Beijing district to test 3.5m residents amid new surge; officials pledge sufficient supplies
Published: Apr 24, 2022 10:56 PM
Some Beijing residents go shopping for food on April 24, 2022 amid concerns over a snap lockdown. Photos: Li Hao/GT

Some Beijing residents go shopping for food on April 24, 2022. Photos: Li Hao/GT

Beijing's Chaoyang district, home to some 3.5 million residents, will roll out three rounds of mass nucleic acid testing starting from Monday after the district registered the most COVID-19 cases in the capital's latest epidemic surge. 

The test applies to those who are living and working in the district, which will be conducted respectively on Monday, Wednesday and Friday, the Chaoyang disease prevention and control leading team said in a notice on Sunday. 

Chaoyang reported 11 new COVID-19 infections from Saturday afternoon to Sunday afternoon, taking the total tally within the district since Friday to 26. Among the positive cases were students, teachers and relatives of a middle school. A total of 1,230 people were labeled as close contacts and quarantined. 

Two residential communities in Chaoyang district on Sunday were respectively labeled as a high-risk and medium-risk region for COVID-19. 

Health experts believed that Beijing has already taken effective and strong measures to prevent the situation from getting worse, and the results of the mass nucleic acid testing will be an index for the capital city to decide whether to take further anti-epidemic measures such as locking down some areas. 

Residents in Chaoyang are urged to take a test before going to work on Monday and reduce their social activities as much as possible. "The expanded testing is to contain and cut off surging COVID-19 infections, and protect the health and lives of residents," the local anti-epidemic team said.

Amid the virus surge, some areas in Chaoyang with the presence of COVID-19 cases saw panic shopping, and several markets suffered a temporary shortage of fresh vegetables on Sunday afternoon, local media reported. 

To ease the situation, Beijing's fresh food e-commerce companies immediately activated emergency response mechanisms to allocate and increase the supply of groceries including meat, poultry, eggs, milk, fresh fruits and vegetables.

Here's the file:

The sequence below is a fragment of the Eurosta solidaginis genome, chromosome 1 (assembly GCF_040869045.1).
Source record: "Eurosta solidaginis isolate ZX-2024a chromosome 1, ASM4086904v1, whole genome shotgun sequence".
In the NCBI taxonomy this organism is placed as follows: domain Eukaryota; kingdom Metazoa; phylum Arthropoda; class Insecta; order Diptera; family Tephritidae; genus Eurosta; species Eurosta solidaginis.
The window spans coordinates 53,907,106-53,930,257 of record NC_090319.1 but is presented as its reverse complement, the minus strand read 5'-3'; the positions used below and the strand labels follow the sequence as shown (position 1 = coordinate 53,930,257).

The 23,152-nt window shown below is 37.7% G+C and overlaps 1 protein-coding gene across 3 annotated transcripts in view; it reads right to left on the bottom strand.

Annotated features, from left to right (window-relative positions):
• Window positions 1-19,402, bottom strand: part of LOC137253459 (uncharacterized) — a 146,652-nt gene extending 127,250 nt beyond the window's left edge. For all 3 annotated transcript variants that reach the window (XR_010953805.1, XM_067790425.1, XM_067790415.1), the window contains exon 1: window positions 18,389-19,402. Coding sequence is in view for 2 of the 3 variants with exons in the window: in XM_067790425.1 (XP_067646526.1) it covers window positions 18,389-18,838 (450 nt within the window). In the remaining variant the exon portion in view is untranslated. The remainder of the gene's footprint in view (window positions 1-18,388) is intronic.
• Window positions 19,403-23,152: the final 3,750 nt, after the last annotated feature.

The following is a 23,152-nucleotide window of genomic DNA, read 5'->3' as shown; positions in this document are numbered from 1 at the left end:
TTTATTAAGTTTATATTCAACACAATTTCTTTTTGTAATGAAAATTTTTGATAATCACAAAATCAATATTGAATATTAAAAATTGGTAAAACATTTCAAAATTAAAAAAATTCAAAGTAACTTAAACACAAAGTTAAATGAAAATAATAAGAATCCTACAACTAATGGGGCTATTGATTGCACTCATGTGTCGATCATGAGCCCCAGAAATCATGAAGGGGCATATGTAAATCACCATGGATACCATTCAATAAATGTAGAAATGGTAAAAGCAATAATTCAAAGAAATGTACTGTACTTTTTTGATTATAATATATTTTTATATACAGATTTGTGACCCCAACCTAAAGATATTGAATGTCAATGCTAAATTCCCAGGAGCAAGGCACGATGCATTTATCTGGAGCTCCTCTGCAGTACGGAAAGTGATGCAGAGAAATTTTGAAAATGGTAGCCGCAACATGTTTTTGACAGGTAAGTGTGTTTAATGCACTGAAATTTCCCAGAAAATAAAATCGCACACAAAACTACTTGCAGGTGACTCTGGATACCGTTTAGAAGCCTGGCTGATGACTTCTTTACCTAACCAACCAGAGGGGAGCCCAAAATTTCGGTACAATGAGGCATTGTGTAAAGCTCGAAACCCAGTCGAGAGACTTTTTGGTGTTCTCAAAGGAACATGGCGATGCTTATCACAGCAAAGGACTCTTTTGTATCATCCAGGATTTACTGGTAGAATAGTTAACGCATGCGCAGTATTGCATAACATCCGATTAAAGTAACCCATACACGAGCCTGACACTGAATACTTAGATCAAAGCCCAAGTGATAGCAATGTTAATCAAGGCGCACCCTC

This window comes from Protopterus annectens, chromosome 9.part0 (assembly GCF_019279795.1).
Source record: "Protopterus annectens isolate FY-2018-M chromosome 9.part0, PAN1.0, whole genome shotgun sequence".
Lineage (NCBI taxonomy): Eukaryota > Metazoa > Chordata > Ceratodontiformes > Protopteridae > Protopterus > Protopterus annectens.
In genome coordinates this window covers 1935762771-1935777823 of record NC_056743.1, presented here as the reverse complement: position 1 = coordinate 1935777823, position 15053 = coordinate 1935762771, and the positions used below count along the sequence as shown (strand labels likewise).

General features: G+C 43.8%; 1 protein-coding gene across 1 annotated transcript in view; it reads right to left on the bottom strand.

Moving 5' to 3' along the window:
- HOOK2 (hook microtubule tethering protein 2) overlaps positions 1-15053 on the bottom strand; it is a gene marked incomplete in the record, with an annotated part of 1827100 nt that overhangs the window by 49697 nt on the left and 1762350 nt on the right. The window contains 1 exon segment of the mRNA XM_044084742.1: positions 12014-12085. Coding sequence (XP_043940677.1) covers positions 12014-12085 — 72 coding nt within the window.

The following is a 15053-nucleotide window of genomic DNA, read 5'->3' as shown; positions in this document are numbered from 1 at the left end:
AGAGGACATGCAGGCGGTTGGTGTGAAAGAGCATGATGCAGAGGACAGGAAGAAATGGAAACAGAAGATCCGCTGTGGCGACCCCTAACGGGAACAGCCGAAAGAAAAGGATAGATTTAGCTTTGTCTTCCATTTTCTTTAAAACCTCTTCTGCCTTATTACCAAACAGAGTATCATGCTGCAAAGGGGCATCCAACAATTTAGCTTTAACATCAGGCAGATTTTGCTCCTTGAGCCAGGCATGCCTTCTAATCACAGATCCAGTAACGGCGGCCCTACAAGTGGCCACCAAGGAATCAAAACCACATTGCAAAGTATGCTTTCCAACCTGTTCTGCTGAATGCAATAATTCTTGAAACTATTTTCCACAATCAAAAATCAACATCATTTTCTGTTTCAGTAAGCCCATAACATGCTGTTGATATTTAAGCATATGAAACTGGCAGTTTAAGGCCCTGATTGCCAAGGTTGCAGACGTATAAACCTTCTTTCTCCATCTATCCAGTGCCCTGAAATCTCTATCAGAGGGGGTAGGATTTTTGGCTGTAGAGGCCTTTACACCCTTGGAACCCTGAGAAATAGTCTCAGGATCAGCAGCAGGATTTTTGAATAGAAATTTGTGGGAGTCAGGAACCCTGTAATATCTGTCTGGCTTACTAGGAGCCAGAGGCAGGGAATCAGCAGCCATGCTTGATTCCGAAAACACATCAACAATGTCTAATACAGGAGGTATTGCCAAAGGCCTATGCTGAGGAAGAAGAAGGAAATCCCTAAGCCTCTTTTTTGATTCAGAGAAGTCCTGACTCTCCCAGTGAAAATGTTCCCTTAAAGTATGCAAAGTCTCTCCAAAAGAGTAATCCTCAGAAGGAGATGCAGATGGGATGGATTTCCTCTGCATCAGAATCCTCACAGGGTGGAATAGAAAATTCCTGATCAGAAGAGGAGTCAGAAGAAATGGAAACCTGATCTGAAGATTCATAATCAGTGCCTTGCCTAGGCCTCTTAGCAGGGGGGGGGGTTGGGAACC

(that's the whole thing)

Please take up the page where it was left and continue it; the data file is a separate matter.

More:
The Beijing Municipal Commercial Affairs Bureau also stressed at the press conference on Sunday that supplies of daily necessities are sufficient in Beijing and traffic links to goods supplies are operating normally. 

At around 8 pm, in a visit to a large supermarket in the Taiyanggong neighborhood in Chaoyang, a Global Times reporter found that all the trolleys at the entrance of the supermarket were in use. The fresh food and vegetable section had the largest number of shoppers, with dozens of people lining up to buy vegetables. 

Some customers told the Global Times on Sunday that they chose to come in to buy some supplies after seeing reports of new cases for fear that the epidemic situation worsens. 

Many e-commerce food platforms reported a lack of distribution capacity when residents tried to buy food online late on Sunday. 

Zhao Weidong from the bureau said the agency had urged main e-commerce platforms to increase their stockpiles of goods and add workers to meet the surging demand of consumers.

Experts viewed the response by Beijing's public as one of drawing lessons from the Shanghai outbreak, where residents suffered shortages of food in the fight against the coronavirus.

A senior expert from the Chinese Center for Disease Control and Prevention told the Global Times on condition of anonymity that drawing lessons from the Shanghai outbreak and flare-ups in other provinces, Beijing should be able to deal with the COVID-19 resurgence more effectively. 

Since the outbreak, Beijing has taken "strong" epidemic prevention and control measures in a bid to contain the resurgence - conducting nucleic acid testing as much as possible, carrying out very precise epidemiological investigations and sealing off any regions with virus risk, the expert said. 

As for whether Beijing will end up with locking down the city or partially locking it down, he said it depends on the range of infections transmitted in Beijing. "When results of the nucleic acid testing in Chaoyang and other areas come out, it will give us a picture of the overall epidemic situation in Beijing. More measures will follow in accordance with it."

Since Friday, the total positive domestically transmitted COVID-19 tally in the capital surged to 42 cases, involving six districts in total. 

Among the cases were teachers, students, interior decoration workers, a delivery man, and a chef working at a restaurant, diners and elder people in a tour group.

The virus has sneakily spread in the city for a week and multiple generations of cases were presented, Tian Wei from the Beijing Municipal government said at Sunday's press conference, indicating more COVID-19 transmissions are likely to be discovered. 

Tian urged Beijing to act swiftly to contain the epidemic flare-up. "Once an epidemic is discovered, relevant measures should be in place on the same day. Nucleic acid testing should be well organized and will be expanded if the epidemic develops." 

Pang Xinghuo, deputy director of the Beijing municipal disease prevention and control center, warned of escalating risks in the capital posed by imported cases, outbreaks outside Beijing as well as increased flows of people during the upcoming Labor Day holiday. 

Gene sequencing samples of four positive COVID-19 infections in Beijing belonged to the Omicron variant and were linked to cluster outbreaks outside Beijing, Pang said.

Nearly one-quarter of the infected people are aged 60 and above, and 50 percent of these people have not been vaccinated, Pang said.